HPV-Positive Throat Cancer Patients Lived Longer

Oropharyngeal cancer patients with HPV fared better than those without HPV

/ Author:  / Reviewed by: Joseph V. Madia, MD

(RxWiki News) Human papilloma virus (HPV) causes most head and neck cancers. For patients with these cancers, however, being HPV-positive may improve survival compared to being HPV-negative.

Previous studies have shown that patients who have head and neck cancer cells that test positive for HPV respond better to treatment than those who are HPV-negative.

New research has found that HPV-positive patients with oropharyngeal cancer, which attacks the tongue, the tonsils, the soft palate and the throat (or pharynx), lived longer compared to those who tested HPV-negative. These HPV-positive patients lived longer even after their cancer had progressed.

"Have a serious discussion with your oncologist about what to expect after cancer diagnosis."

Carole Fakhry, MD, MPH, assistant professor in the Department of Otolaryngology Head and Neck Surgery at Johns Hopkins Medicine in Baltimore, and her colleagues analyzed data on 181 patients with late-stage oropharyngeal cancer. A total of 105 of these patients had tested positive for HPV and 76 were HPV-negative. All of the participants were receiving chemotherapy and radiation therapy.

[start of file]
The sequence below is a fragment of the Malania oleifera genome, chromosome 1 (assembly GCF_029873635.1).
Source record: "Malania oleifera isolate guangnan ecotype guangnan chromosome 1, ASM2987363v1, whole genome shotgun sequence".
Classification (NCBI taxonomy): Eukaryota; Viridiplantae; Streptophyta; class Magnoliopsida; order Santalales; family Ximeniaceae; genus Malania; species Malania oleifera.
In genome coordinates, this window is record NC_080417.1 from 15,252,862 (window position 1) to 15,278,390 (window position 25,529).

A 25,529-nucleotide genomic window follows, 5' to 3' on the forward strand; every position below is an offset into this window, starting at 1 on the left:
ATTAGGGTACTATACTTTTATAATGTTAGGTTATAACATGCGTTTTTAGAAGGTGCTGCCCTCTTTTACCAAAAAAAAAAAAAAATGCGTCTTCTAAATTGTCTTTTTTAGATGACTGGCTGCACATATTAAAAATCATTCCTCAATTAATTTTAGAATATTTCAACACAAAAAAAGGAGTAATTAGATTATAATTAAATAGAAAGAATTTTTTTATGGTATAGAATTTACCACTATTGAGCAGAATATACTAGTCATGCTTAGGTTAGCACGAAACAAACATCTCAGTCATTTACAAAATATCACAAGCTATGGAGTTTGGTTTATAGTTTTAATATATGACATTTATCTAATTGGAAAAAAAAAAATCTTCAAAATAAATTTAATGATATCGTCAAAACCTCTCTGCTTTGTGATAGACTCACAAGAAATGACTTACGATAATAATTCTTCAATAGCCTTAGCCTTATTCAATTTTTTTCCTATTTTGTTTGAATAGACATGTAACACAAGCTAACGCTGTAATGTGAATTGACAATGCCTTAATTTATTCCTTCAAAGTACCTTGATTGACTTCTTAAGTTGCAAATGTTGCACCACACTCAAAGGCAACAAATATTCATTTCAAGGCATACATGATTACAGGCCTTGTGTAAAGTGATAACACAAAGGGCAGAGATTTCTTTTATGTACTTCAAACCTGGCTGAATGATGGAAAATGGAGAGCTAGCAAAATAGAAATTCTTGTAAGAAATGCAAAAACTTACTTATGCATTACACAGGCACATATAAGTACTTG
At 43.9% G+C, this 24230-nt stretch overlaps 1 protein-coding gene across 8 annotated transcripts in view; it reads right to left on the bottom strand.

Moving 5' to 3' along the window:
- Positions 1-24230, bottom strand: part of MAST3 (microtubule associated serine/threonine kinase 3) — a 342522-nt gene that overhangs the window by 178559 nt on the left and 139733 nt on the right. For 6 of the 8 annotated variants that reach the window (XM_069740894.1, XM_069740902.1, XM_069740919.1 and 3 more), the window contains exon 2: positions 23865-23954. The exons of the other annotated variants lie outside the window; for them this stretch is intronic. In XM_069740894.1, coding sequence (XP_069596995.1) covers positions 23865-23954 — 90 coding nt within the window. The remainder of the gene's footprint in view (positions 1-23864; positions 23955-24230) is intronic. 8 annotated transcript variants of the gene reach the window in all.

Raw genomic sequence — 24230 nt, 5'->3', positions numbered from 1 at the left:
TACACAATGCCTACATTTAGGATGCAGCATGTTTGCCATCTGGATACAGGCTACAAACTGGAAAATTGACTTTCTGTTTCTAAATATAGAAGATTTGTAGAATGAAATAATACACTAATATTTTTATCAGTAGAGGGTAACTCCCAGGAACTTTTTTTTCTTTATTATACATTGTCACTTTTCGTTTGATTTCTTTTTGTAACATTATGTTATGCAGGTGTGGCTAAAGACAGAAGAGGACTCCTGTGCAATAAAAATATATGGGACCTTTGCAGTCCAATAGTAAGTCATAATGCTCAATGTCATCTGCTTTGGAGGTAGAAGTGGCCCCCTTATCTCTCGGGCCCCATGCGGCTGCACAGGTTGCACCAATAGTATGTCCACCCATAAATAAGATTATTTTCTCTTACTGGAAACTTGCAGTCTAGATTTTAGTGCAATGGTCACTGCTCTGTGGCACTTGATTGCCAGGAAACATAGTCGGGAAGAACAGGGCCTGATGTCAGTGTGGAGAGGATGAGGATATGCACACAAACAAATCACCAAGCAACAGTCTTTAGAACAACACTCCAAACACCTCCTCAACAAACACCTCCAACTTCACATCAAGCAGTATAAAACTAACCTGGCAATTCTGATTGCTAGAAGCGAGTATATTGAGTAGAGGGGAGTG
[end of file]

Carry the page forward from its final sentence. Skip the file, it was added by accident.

HPVs are a group of more than 150 related viruses, 40 of which are easily transmitted through sexual contact. According to the National Cancer Institute (NCI), more than half of sexually active people are infected with one or more HPV types at some point in their lives. Certain types of HPV may cause cancer.

While HPV is often thought of in relation to cervical cancer, it can also cause oropharynx cancer. In the US, more than half of these cancers are linked to HPV type 16, according to the NCI. The participants in this investigation had HPV type 16.

After an average of four years of follow-up, Dr. Fakhry and team found that the survival rate for HPV-positive individuals was about double that of those who were HPV-negative — 54.6 percent versus 27.6 percent.

The researchers also found that both HPV-positive and HPV-negative patients who had surgery to remove cancerous tissue after cancer recurrence were likely to live longer than those who did not have surgery. Patients who had surgical salvage (removal of cancerous tissue) had an estimated 52 percent reduction in the risk of death after disease progression, wrote the authors.

Dr. Fakhry told dailyRx News, “This study demonstrates that HPV tumor status remains an independent marker of survival even after disease progression. This is significant for patient counseling. Surgical salvage is also an independent marker of improved survival.”

This study adds to evidence from previous research showing that patients with HPV-positive tumors may have a better outlook than patients whose tumors were HPV-negative.

This research was published in June in the Journal of Clinical Oncology.

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Review Date: 
June 25, 2014
Last Updated:
June 25, 2014